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For all its remoteness, it cannot be said that Morvern fails to move with the times when it comes to putting on entertainment. Much of last Saturday’s performance in the Lochaline Village hall was a combination of Brexit’s migration between the lords and the commoners, the recent South Korean revolt and a classic Irish Fado farce.
Not that this was billed as an evening of relaxation. Story-telling, drama and wine there was to be in plenty but no light-heartedness please. For some months a local laird has been telling his friends and family about his intention to turn his 35,000-acre estate on its head by removing the sheep, culling hundreds of deer, building dozens of miles of fences and planting thousands of trees for a Living Landscape project (posh word for rewilding).
In other words, putting an end to a well established pattern of life for the foreseeable future in order to reintroduce top predators and other animals which had become extinct before Noah and the Great Flood. Now I realise agricultural in Argyll may not rate highly in GB’s annual export tables, but, for all its faults, it has been the county’s bread and butter for generations.
The resident whips had been at work and such was their diligence that an unprecedented number of folk, described later as being of wedding reception proportion, gathered in the village hall ready to defend a way of life their forebears had slaved to maintain. The bars emptied. Television sets from Achagavel to Drumbuie were mute. The atmosphere was electric. A local organisation was hijacked to host the presentation whether it liked it or not, and the cast was set. This was to be the long-awaited, quasi-secret, Green Paper on the proposed Morvern Living Landscape Project (LLP) in all its gory detail.
Just who was responsible? Much of the blame must rest with a left wing, free-lance writer for the Guardian, called George Monbiot, co-founder of rewilding Britain. Well known for his environmental and political activism, Mobiot wrote Feral – rewilding the land, sea and human life. Search for Monbiot on the internet and read his submission to the House of Commons Environmental Audit Committee inquiry: ‘The Future of the Natural Environment after the EU Referendum’, and you will soon discover that he is no friend of the traditional Highland way of life.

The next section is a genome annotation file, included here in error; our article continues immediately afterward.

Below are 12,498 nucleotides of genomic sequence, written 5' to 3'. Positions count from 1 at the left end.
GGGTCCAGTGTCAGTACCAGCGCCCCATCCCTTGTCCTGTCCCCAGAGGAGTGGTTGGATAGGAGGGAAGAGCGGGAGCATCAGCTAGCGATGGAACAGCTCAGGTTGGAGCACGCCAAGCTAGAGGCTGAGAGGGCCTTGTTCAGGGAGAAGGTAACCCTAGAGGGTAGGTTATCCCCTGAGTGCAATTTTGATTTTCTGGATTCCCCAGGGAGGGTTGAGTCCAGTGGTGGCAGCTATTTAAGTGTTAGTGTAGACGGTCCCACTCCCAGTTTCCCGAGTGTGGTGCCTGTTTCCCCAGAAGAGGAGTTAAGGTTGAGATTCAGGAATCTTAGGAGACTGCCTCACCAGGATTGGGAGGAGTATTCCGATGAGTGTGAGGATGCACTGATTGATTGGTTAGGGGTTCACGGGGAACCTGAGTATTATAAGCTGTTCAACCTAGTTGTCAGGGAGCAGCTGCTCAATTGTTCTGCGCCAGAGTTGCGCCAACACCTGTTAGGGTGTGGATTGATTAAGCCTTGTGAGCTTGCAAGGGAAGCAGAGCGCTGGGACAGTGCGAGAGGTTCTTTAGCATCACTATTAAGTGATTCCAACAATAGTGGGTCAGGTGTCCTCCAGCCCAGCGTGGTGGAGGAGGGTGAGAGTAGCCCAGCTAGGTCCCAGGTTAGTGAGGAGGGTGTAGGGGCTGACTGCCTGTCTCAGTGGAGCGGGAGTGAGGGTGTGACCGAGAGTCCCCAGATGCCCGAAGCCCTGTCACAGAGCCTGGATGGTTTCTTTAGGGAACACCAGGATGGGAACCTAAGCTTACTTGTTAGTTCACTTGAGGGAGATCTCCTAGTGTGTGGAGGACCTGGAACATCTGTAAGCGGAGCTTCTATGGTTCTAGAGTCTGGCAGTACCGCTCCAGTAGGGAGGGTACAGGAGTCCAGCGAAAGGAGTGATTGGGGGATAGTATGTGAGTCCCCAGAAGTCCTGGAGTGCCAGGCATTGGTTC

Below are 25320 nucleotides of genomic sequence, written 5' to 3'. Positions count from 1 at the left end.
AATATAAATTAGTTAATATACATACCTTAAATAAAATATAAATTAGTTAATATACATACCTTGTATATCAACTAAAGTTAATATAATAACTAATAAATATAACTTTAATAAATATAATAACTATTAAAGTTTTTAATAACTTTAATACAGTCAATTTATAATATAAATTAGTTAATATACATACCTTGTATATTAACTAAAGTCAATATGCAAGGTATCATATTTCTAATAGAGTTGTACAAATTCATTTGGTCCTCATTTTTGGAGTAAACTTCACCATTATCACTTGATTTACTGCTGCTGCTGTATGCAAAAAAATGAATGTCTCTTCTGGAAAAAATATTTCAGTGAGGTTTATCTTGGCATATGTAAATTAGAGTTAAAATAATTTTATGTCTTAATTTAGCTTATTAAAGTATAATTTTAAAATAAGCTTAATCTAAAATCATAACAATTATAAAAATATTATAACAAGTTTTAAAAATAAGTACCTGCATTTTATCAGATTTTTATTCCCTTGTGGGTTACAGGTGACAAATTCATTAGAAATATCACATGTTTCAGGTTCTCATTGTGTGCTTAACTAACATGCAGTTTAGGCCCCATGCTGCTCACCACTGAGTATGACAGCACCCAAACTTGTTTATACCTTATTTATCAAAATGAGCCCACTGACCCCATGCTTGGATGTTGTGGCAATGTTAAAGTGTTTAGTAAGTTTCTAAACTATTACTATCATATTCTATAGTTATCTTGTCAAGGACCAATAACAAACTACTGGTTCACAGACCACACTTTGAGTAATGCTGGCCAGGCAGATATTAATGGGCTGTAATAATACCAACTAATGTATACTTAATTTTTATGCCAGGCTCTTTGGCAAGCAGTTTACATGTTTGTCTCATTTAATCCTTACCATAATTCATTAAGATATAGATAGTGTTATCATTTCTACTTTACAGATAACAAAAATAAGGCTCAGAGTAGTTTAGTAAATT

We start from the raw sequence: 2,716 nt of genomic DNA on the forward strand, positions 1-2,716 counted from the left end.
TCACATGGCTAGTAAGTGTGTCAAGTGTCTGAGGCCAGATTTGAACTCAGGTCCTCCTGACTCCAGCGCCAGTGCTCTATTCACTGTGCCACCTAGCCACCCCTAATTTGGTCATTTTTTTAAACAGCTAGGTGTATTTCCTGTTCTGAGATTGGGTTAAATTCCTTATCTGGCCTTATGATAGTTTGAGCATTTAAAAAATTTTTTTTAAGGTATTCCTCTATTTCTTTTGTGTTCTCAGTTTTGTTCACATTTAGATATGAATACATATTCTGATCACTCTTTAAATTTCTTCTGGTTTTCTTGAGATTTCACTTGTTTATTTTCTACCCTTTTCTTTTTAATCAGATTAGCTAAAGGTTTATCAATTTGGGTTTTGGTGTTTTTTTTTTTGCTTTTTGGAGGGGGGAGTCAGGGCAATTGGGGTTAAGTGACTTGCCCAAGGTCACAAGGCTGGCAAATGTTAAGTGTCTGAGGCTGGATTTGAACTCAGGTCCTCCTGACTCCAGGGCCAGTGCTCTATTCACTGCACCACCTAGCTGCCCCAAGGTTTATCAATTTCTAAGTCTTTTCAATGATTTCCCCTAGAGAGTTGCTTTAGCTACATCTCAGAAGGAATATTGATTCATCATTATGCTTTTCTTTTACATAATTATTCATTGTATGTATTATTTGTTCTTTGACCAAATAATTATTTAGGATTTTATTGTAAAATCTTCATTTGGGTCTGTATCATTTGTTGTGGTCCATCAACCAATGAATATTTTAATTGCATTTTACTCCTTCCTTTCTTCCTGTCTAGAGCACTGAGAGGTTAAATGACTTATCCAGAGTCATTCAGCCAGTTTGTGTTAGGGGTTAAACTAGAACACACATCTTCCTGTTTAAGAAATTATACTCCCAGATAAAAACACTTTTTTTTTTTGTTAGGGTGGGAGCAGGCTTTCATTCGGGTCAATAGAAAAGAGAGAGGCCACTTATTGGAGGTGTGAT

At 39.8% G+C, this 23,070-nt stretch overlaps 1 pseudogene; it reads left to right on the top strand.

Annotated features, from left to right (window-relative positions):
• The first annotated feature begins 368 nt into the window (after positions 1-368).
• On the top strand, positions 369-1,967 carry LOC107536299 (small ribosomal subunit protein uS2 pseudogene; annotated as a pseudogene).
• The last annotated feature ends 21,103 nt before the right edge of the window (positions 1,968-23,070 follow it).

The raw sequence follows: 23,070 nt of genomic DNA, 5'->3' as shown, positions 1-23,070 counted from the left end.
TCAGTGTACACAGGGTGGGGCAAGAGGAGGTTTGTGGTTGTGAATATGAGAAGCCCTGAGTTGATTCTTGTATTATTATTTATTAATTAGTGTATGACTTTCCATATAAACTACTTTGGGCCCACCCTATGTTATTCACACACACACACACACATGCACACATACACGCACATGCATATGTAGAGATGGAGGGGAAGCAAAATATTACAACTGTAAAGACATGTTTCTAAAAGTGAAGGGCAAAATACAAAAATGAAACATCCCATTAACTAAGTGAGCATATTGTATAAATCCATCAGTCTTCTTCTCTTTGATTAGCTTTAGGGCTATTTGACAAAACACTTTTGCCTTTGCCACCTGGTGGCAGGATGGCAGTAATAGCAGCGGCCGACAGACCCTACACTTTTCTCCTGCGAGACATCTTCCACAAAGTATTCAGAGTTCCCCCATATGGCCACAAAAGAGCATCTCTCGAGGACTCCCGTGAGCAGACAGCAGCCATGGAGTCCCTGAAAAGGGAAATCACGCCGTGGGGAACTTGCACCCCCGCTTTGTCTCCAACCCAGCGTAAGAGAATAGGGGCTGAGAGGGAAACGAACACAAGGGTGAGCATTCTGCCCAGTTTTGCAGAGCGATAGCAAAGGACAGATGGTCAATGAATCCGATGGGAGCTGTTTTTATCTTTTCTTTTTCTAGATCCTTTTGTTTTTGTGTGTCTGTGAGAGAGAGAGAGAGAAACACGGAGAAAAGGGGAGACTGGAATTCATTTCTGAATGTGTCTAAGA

Three speakers were parachuted in from Sutherland which, coincidentally had been the home of Patrick Sellar who cleared much of 18th century Morvern, to excite the assembled company by deigning to speak in the name of ‘the people of Assynt’. Another came from the Scottish Wildlife Trust – owners of the Rahoy Reserve in Morvern itching to become partners in Scotland’s latest LLP by adding to the demise of the deer on land held by them in trust for the nation, despite a gentleman’s agreement with their benefactor to the contrary. A few years ago the SWT were teetering on bankruptcy and set to fold when, lo, somebody identified the European LLP and with the aid of the John Muir Trust, invented the ‘Coigach and Assynt Living Landscape Project’ who have since trousered £4.5 million and rising, in grants which have created a mere half a dozen jobs.
A few weeks ago, for the ‘crime’ of nibbling a few oak saplings on ground its ancestors walked on 10,000 years ago, a young red deer stag was ‘shot to waste’ in a small wooded enclosure on the Rahoy Nature Reserve because SWT staff didn’t make the effort to drive out he and another four family members onto the open hill. It is surely not appropriate for a charitable conservation trust to take a wild animal’s life then leave the body lying on the ground for predators to tear to bits. Deer too have lives to give and to guard and need to be shown dignity and respect. It does not bode well at a time when mass killings of deer in remote areas is being discussed.
The meeting ran on and soon workshops were formed producing a lot of suggestions about new-age crofts, registering an interest with the Scottish Government’s land unit to force a buyout of the local estate, high speed broadband, the need for cheaper fruit and vegetables in the area, lower fares on the Corran ferry, a community biomass boiler, woodworking classes and much more, but, ne’er a word about the poor old deer gazing down on Loch Aline that night from Torr Molach, Eiligear and Cnoc Caroch, leaving Mr John Nudds, Lochaline’s ace live-stock breeder, to succinctly sum it all up by asking: ‘What was the point of this, why are we here’? Why indeed?
‘Where was the landowner who had started it all?’ was another question asked by many on their way home, ‘why hadn’t he bothered to turn up to talk about his plans and to allay the genuine local concerns?’ Some of his family were present as were a number of estate officials but they said not a word. Where too was the BBC’s ‘Country File’ film unit?